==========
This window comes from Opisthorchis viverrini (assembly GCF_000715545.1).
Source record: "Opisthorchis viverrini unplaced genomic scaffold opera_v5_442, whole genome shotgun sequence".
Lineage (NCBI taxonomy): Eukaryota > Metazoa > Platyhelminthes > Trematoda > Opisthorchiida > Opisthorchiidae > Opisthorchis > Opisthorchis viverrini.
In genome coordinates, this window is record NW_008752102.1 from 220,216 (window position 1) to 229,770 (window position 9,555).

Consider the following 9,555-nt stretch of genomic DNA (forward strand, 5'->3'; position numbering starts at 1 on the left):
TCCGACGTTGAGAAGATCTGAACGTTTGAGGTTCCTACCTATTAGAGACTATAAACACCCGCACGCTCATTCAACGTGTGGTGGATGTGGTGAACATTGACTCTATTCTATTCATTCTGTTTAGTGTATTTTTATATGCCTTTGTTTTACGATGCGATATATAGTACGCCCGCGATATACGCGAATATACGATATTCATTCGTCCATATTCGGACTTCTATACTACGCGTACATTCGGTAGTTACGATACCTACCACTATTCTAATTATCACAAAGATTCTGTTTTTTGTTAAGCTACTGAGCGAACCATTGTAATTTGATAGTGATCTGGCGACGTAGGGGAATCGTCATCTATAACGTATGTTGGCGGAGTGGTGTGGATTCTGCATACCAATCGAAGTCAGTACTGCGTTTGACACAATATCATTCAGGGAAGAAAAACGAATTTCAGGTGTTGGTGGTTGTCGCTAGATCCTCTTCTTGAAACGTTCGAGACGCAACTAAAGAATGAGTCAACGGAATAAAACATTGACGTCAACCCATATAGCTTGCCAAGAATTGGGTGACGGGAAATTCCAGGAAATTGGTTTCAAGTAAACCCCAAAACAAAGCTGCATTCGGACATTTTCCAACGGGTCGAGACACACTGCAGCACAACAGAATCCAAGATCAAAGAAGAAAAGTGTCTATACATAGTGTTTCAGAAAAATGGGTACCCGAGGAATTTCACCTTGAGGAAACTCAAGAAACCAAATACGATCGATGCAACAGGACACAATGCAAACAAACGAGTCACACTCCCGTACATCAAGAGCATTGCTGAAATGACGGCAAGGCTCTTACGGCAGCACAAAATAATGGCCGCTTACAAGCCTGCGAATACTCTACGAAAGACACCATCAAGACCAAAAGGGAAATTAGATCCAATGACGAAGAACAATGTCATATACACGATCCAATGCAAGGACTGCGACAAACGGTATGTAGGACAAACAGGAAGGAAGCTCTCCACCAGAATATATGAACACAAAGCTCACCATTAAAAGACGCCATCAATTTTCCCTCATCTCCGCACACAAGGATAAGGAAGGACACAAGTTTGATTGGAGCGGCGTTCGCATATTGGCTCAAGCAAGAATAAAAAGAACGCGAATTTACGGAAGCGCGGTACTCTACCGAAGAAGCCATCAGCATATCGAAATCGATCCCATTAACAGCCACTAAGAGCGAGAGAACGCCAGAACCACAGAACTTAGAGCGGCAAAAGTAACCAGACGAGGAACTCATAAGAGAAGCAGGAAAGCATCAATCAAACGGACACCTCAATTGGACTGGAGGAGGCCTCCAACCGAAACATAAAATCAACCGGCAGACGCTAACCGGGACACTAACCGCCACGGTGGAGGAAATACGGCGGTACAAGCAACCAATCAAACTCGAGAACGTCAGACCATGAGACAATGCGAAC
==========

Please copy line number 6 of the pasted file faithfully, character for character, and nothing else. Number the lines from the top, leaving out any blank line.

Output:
TCCGACGTTGAGAAGATCTGAACGTTTGAGGTTCCTACCTATTAGAGACTATAAACACCCGCACGCTCATTCAACGTGTGGTGGATGTGGTGAACATTGACTCTATTCTATTCATTCTGTTTAGTGTATTTTTATATGCCTTTGTTTTACGATGCGATATATAGTACGCCCGCGATATACGCGAATATACGATATTCATTCGTCCATATTCGGACTTCTATACTACGCGTACATTCGGTAGTTACGATACCTACCACTATTCTAATTATCACAAAGATTCTGTTTTTTGTTAAGCTACTGAGCGAACCATTGTAATTTGATAGTGATCTGGCGACGTAGGGGAATCGTCATCTATAACGTATGTTGGCGGAGTGGTGTGGATTCTGCATACCAATCGAAGTCAGTACTGCGTTTGACACAATATCATTCAGGGAAGAAAAACGAATTTCAGGTGTTGGTGGTTGTCGCTAGATCCTCTTCTTGAAACGTTCGAGACGCAACTAAAGAATGAGTCAACGGAATAAAACATTGACGTCAACCCATATAGCTTGCCAAGAATTGGGTGACGGGAAATTCCAGGAAATTGGTTTCAAGTAAACCCCAAAACAAAGCTGCATTCGGACATTTTCCAACGGGTCGAGACACACTGCAGCACAACAGAATCCAAGATCAAAGAAGAAAAGTGTCTATACATAGTGTTTCAGAAAAATGGGTACCCGAGGAATTTCACCTTGAGGAAACTCAAGAAACCAAATACGATCGATGCAACAGGACACAATGCAAACAAACGAGTCACACTCCCGTACATCAAGAGCATTGCTGAAATGACGGCAAGGCTCTTACGGCAGCACAAAATAATGGCCGCTTACAAGCCTGCGAATACTCTACGAAAGACACCATCAAGACCAAAAGGGAAATTAGATCCAATGACGAAGAACAATGTCATATACACGATCCAATGCAAGGACTGCGACAAACGGTATGTAGGACAAACAGGAAGGAAGCTCTCCACCAGAATATATGAACACAAAGCTCACCATTAAAAGACGCCATCAATTTTCCCTCATCTCCGCACACAAGGATAAGGAAGGACACAAGTTTGATTGGAGCGGCGTTCGCATATTGGCTCAAGCAAGAATAAAAAGAACGCGAATTTACGGAAGCGCGGTACTCTACCGAAGAAGCCATCAGCATATCGAAATCGATCCCATTAACAGCCACTAAGAGCGAGAGAACGCCAGAACCACAGAACTTAGAGCGGCAAAAGTAACCAGACGAGGAACTCATAAGAGAAGCAGGAAAGCATCAATCAAACGGACACCTCAATTGGACTGGAGGAGGCCTCCAACCGAAACATAAAATCAACCGGCAGACGCTAACCGGGACACTAACCGCCACGGTGGAGGAAATACGGCGGTACAAGCAACCAATCAAACTCGAGAACGTCAGACCATGAGACAATGCGAAC